The campsite offered shelter from the potential storm, incredible views through a ‘window’ in the trees, perfectly flat ground that was easily staked, and what’s more, we had the whole area to ourselves.
Waking up at our idyllic campsite the suffering we had experienced in the high Sierras was beginning to wash away. We were almost starting to like the PCT again. After three consecutive seven day sections between resupply we were relieved to be hiking only two days from Reds Meadow to Tuolumne Meadows.
To celebrate this lovely shorter section and fight our growing hunger on the trail we decided to carry a huge amount of food and attempt to eat it in two days.
This essentially meant lots of cheese, avocados, salsa, instant mashed potatoes, tortillas, more cheese, granola, more granola, chocolate pretzels, chocolate espresso beans, jerky, Cliff Bars, copious amounts of cashew nuts, Macaroons, a huge peanut butter brownie cookie, and of course huge servings of dehydrated refried beans and black bean soup. Our bear cannisters that we would normally use to carry seven days worth of food were almost full…but we were planning to eat it all in two!
Physio had been fantasising about this exact strategy while walking hungrily over snowy pass after snowy pass in the high sierras. So we started the day with chocolate espresso beans, a huge serving of granola, and a smile that can only be brought on by feelings of food security.
The majority of the day’s hiking was incidentally spent climbing yet another snowy pass – which once again rewarded us with stunning alpine views and a delicious lunch on the other side.
After a long descent and a nice easy hike along a river valley and grassy meadow we arrived in the evening in Tuolumne Meadows. That’s right folks, we had already reached our destination and had eaten through the majority of the food described. It was amazing.
Arriving just on dusk at the very busy Tuolumne Meadows hiker campground made Physio immediately aware we were now in Yosemite. He became very uncomfortable and declared to Cashmere “we’ve got to get out of here!”. His feelings of crowding were especially stark given the previous night was spent in complete isolation.
Nevertheless we set us camp on the only flat(ish) piece of ground we could find – which appeared to have been previously used as a fire pit! What’s worse we had to pay to camp there…Yosemite was not impressing us so far.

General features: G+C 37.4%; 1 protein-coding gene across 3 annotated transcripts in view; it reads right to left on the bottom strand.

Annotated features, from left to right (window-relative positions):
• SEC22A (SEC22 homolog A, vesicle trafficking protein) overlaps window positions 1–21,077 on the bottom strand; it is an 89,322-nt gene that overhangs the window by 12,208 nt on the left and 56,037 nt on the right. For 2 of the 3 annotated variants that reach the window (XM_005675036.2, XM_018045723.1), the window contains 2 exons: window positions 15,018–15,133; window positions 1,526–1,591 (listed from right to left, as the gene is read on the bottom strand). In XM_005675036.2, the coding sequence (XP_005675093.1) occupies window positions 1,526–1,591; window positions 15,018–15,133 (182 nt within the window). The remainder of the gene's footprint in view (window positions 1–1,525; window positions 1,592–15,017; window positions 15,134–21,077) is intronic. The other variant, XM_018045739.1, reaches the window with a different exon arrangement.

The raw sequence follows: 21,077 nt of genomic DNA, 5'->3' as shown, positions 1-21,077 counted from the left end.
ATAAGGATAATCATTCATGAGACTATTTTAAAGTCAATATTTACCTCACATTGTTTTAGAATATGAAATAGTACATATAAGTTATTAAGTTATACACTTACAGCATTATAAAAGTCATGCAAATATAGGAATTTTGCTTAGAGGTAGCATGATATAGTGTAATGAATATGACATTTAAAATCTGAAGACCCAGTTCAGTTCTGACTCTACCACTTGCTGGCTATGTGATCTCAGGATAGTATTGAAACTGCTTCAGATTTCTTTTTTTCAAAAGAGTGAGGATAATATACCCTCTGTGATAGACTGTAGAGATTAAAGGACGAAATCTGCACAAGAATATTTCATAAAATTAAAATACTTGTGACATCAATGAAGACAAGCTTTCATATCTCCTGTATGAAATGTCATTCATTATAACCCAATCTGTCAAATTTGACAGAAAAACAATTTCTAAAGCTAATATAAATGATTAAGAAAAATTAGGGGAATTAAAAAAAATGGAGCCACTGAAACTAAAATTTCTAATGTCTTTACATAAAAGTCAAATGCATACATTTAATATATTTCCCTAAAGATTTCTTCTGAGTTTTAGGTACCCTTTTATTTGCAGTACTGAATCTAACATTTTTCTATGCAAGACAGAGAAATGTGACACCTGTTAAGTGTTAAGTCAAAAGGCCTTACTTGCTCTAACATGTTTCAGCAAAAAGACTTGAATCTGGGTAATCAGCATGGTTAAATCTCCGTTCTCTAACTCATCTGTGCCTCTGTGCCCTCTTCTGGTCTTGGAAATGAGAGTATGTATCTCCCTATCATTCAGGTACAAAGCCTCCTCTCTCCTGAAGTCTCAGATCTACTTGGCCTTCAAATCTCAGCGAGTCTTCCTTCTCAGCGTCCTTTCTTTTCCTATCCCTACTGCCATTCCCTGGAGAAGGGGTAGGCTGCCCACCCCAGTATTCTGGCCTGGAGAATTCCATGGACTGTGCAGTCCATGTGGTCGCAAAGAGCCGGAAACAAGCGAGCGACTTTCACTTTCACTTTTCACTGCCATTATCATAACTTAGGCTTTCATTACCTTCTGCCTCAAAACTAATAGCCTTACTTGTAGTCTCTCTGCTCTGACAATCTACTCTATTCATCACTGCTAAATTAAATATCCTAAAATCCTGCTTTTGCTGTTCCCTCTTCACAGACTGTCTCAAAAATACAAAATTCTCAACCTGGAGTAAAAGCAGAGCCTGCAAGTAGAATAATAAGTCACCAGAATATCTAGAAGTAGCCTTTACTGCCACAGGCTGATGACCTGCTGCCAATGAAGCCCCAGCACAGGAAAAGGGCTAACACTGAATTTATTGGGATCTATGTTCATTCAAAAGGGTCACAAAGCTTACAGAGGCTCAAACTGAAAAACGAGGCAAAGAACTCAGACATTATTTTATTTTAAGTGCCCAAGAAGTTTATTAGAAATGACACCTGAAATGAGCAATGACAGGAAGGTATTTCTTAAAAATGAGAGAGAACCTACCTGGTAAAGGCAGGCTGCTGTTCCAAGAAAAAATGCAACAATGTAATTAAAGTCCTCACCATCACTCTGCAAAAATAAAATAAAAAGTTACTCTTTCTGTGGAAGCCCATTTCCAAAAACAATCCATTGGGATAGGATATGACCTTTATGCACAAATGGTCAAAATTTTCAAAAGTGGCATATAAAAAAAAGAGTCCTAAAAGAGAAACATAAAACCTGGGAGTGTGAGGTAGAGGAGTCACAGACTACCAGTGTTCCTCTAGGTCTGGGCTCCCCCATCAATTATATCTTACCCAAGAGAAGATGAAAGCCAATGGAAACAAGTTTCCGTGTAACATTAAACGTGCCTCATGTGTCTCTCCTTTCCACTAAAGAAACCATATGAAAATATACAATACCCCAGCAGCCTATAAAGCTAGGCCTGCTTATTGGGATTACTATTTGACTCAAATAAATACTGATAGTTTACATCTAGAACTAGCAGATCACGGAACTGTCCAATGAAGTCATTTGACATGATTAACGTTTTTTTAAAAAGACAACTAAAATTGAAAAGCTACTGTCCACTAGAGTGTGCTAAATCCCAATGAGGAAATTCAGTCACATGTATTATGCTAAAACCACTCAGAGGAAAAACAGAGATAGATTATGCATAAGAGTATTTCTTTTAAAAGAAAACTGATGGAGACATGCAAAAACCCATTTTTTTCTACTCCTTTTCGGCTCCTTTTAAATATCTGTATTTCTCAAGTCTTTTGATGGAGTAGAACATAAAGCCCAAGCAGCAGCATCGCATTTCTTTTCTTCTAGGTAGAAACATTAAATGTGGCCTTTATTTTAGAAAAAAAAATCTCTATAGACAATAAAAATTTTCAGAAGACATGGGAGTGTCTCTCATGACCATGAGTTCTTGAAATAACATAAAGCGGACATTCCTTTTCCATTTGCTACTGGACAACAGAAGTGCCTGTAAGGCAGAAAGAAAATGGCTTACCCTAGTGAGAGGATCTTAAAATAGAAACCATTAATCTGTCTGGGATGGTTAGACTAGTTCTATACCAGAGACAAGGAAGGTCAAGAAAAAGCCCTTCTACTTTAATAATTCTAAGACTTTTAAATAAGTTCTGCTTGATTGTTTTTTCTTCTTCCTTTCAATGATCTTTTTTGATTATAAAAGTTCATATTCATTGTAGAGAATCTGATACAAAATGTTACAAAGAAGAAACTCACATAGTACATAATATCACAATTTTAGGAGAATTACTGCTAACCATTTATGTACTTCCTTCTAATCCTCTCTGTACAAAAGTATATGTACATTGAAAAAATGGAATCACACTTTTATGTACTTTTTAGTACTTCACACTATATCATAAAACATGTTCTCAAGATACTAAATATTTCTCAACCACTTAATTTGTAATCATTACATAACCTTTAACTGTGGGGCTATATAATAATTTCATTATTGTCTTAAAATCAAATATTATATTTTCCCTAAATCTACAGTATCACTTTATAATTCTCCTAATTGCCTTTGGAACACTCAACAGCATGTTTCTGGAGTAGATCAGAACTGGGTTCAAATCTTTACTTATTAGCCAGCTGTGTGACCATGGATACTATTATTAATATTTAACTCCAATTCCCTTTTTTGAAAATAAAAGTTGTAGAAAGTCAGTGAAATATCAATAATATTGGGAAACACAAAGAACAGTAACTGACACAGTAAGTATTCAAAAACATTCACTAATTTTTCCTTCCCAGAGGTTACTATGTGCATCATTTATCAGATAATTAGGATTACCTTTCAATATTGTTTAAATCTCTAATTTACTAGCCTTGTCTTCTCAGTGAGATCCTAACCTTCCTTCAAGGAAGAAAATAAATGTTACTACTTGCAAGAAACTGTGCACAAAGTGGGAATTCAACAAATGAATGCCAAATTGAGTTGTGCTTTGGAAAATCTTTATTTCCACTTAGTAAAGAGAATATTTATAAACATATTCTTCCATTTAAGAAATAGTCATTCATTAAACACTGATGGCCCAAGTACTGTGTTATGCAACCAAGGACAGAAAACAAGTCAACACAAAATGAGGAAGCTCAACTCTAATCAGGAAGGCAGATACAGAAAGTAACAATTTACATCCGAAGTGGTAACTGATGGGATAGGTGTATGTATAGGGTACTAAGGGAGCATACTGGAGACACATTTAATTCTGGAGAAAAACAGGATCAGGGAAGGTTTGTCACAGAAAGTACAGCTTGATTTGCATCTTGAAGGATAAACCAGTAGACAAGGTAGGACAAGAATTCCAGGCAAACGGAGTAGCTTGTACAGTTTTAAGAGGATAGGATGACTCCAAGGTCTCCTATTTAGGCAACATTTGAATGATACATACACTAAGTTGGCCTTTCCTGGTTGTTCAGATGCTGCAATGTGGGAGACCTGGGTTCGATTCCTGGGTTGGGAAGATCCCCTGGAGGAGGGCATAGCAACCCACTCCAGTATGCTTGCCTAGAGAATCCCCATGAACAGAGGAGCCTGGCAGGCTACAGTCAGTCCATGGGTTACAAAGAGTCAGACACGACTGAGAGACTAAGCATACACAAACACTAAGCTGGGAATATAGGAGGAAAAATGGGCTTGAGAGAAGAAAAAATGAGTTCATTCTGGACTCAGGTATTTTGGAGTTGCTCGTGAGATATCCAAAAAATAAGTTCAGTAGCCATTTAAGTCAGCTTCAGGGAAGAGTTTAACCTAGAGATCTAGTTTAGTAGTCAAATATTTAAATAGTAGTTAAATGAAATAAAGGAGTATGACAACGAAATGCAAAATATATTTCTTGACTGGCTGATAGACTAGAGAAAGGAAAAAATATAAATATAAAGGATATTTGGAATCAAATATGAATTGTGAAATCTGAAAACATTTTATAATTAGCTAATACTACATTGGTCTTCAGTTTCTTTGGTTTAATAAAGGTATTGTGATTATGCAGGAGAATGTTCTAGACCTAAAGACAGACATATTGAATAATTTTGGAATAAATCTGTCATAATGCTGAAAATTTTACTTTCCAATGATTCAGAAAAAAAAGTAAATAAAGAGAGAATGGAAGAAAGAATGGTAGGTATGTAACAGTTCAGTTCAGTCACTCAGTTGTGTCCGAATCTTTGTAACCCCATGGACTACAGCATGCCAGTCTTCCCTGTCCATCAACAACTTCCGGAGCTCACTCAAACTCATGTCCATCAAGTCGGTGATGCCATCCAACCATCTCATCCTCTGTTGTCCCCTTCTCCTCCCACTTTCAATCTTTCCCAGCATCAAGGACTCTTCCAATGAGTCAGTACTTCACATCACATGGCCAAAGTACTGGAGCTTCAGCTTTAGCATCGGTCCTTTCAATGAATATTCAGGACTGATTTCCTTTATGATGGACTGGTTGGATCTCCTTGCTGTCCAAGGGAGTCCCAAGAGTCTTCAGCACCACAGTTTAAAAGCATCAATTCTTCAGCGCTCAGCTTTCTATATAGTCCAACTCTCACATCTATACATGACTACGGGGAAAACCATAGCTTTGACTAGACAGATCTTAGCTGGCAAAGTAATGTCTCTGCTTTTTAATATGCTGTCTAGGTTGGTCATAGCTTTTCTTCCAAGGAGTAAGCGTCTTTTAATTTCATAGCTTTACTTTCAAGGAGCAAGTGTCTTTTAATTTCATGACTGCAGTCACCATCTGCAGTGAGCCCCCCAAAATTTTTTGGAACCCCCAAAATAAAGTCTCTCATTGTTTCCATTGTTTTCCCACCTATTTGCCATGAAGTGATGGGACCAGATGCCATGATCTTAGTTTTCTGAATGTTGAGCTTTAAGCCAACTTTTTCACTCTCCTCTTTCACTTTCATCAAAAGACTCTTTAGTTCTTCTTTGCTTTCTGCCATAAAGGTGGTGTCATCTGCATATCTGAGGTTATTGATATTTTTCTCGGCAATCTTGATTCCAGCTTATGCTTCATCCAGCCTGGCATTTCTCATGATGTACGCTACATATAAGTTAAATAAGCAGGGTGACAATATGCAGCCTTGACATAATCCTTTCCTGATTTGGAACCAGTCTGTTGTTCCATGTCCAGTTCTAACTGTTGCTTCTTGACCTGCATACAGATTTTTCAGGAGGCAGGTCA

When we awoke the hiker camp was already clearing out, much to Physio’s relief. After breakfast we made our way to the Visitor Centre where we could get a bus to see a Giant Sequoia grove.
Once on the bus we marvelled at the air conditioned comfort in which we could enjoy views of Yosemite. We quickly realised we’ve been doing it all wrong – we can see amazing views without so much as taking a footstep when riding a bus. And the bus was free…our shoes were not!
The splendour of viewing the natural world from a bus was further demonstrated when we saw our first bear in the wild. The bear was wandering around eating plants in a meadow adjacent to the road. We had the luck to see a bear when we were in no danger – and it could not eat any of our precious food. Thank you Yosemite bus.
After an hour or so in the bus we arrived at the nearest bus stop to the Giant Sequoia Grove. Unfortunately getting to the grove required walking for a couple of miles on a narrow and busy tourist road.
Once at the track to the Giant Sequoia’s we immediately made our way down into the valley until we saw “Big Red”. We decided that we would bask in the grandeur of Big Red for a while so decided to eat lunch in it’s presence.
After spending some time with Big Red we continued around the Tuolumne Grove circuit to see some other big trees. Some of the ancient trees had fallen over and one dead tree even had a tunnel through it’s base big enough for a car to fit through.
Unfortunately due to a slightly bizarre bus timetable we soon had to make our way back to the bus stop for the return journey.
Once on the bus Physio promptly fell asleep, waking just in time for the driver to stop at Angel’s Rest. Yet again we were bemused about why we had done so much walking. Within 100 feet of the bus we could enjoy views of Half Dome and Yosemite Valley.
Despite our new found conviction that sight seeing by bus is far superior to going on a 2,650 mile hike, we still resupplied back at Tuolumne Meadows and prepared to get back on the trail.
I’ll leave the hike from Tuolumne Meadows to Sonora Pass for the next blog.
Thanks for reading!